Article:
at x = c not= 0, f(x) is continuous and hence differentiable.

so f(c) = (c^2)sin(1/c)

=> f ' (c) = 2csin(1/c) + (-c^-2)(c^2)cos(1/c)

=> f ' (c) = 2csin(1/c) - cos(1/c)

we must show that f is continuous at x = 0B) show that f is differentiable at x = 0 and show that f(0)=0

note that |(x^2)sin(1/x)|<or= x^2 for all x

so we have: -x^2 <or= (x^2)sin(1/x) <or= x^2

=> lim{x-->0+} -x^2 <or= lim{x-->0+}(x^2)sin(1/x) <or= lim{x-->0+}x^2

=> 0 <or= lim{x-->0+}(x^2)sin(1/x) <or= 0

so by the squeeze theorem:

lim{x-->0+}(x^2)sin(1/x) = 0

similarly, we can show, lim{x-->0-}(x^2)sin(1/x) = 0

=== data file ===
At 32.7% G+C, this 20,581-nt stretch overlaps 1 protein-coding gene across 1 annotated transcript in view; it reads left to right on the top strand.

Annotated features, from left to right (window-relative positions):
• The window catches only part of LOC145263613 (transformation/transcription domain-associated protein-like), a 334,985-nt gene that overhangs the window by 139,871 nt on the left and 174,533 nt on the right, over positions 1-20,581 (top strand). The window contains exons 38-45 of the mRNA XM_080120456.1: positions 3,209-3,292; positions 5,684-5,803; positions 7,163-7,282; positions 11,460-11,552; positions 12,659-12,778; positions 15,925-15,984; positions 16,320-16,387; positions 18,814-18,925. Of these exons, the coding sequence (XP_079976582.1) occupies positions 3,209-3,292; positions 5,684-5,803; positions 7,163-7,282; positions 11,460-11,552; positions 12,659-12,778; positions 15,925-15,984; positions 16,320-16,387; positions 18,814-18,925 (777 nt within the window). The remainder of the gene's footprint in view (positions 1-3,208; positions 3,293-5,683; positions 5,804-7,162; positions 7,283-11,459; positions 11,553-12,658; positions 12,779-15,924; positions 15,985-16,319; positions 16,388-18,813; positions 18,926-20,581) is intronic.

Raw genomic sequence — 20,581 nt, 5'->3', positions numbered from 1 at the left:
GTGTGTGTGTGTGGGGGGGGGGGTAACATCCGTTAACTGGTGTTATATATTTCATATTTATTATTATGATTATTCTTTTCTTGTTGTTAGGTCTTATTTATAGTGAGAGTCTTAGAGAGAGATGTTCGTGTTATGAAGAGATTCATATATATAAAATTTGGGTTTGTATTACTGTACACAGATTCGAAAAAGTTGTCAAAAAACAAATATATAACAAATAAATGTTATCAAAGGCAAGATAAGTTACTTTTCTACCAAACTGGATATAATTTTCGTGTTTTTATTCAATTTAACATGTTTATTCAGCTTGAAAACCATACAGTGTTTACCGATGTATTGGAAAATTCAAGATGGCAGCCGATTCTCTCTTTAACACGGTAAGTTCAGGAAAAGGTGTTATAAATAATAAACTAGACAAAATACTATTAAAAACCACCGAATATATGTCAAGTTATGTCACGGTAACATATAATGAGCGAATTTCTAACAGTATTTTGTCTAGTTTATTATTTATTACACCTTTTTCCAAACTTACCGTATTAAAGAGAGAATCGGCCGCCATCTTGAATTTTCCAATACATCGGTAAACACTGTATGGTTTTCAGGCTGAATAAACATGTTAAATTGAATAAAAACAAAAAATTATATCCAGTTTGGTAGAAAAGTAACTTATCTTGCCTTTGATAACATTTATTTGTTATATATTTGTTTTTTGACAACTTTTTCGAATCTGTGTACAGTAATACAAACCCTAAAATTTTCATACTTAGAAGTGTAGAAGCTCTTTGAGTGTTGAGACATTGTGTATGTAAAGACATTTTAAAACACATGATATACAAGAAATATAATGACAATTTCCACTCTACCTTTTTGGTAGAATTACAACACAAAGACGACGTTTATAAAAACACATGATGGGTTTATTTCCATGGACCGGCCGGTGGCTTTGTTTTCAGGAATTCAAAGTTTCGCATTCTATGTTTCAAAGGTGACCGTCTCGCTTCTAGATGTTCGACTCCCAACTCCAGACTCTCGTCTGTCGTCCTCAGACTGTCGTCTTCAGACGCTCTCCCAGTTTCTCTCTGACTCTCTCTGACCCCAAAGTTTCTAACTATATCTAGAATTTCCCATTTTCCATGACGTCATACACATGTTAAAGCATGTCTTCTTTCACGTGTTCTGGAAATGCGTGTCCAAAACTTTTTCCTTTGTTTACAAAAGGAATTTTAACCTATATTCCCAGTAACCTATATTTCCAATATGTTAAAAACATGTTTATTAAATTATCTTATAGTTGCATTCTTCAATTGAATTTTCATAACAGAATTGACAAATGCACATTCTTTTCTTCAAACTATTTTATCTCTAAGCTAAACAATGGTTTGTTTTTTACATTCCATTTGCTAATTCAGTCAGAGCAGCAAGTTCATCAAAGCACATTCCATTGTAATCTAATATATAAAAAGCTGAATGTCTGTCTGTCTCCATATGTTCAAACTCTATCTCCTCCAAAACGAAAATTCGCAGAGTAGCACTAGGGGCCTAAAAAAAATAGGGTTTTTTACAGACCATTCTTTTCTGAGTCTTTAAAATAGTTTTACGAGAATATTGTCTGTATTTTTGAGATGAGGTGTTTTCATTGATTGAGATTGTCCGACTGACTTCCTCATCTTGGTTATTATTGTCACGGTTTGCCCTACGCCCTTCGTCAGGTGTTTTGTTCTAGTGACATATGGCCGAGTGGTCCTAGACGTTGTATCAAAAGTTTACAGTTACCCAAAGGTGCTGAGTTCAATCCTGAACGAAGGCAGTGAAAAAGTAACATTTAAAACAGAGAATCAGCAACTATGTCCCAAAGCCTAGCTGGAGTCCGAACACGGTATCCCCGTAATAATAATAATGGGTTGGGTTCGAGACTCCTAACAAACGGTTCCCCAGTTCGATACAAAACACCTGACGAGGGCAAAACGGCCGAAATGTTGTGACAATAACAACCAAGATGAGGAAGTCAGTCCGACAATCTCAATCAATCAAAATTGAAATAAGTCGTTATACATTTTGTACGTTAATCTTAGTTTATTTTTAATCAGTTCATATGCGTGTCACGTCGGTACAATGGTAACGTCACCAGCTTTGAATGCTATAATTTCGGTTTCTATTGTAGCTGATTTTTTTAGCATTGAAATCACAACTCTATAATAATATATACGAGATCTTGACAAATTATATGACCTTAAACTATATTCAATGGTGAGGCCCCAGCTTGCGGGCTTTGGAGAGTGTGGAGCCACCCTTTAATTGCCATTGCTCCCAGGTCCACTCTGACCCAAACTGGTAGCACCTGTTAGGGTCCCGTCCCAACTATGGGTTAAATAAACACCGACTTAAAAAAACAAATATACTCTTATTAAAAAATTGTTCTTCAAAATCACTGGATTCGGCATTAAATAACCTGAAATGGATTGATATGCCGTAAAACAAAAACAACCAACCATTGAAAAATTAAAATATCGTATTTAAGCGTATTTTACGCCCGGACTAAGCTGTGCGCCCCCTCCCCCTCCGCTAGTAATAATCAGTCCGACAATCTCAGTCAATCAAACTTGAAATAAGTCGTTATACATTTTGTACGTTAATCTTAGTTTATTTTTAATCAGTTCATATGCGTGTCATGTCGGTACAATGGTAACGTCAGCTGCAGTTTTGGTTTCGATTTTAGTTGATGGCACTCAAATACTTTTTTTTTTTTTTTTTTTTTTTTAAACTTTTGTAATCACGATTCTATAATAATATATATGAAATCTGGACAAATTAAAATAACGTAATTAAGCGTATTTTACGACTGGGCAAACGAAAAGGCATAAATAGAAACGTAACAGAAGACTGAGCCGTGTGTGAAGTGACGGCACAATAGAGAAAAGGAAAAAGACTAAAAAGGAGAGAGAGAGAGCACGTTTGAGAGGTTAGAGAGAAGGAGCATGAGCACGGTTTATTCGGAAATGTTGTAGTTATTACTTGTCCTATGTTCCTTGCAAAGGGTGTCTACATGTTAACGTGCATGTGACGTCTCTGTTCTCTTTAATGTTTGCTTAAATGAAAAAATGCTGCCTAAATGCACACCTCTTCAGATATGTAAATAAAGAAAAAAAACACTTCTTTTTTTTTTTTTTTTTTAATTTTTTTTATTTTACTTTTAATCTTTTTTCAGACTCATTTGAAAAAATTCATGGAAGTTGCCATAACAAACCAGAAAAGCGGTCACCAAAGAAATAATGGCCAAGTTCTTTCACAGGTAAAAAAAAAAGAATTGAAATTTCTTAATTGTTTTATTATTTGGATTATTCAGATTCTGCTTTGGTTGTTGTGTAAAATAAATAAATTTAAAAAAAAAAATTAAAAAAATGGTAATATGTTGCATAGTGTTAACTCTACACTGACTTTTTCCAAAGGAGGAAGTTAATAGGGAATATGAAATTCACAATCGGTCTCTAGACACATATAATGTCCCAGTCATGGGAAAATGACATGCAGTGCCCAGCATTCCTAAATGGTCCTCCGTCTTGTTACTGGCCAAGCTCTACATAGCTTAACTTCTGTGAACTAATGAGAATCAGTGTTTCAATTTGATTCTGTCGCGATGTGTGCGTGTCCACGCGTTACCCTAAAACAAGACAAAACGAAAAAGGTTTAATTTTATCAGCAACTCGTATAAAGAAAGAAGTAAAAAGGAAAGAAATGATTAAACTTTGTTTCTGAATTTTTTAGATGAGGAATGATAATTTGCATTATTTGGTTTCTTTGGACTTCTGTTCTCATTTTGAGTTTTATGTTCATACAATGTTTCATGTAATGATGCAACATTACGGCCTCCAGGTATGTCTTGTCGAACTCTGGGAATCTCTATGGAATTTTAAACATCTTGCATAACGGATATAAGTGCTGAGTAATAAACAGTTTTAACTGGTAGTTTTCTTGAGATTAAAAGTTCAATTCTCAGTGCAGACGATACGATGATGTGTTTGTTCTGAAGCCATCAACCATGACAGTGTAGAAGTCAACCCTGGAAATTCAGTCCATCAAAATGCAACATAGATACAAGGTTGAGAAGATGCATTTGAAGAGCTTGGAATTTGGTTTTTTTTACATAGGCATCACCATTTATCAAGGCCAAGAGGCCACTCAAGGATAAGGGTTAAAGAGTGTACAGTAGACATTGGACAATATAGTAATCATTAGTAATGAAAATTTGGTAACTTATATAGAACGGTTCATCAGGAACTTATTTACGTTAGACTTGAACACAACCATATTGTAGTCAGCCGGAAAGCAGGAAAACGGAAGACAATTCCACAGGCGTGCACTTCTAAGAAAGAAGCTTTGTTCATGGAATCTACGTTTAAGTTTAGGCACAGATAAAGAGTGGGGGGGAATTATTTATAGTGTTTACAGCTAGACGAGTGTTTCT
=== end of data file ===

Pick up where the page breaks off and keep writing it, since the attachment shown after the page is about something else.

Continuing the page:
thus f is continuos at x = 0, so by the definition of continuity we have f(0) = lim{x-->0}(x^2)sin(1/x) = 0

this seems trivial to me, but i may be wrong. at x = 0, 1/x is undefined, so f ' (x) = 2xsin(1/x) - cos(1/x) is undefined and is not continuous. you can take the left and right hand limits to see this, show that they are different or somethingC) show that f' is not continuous at x = 0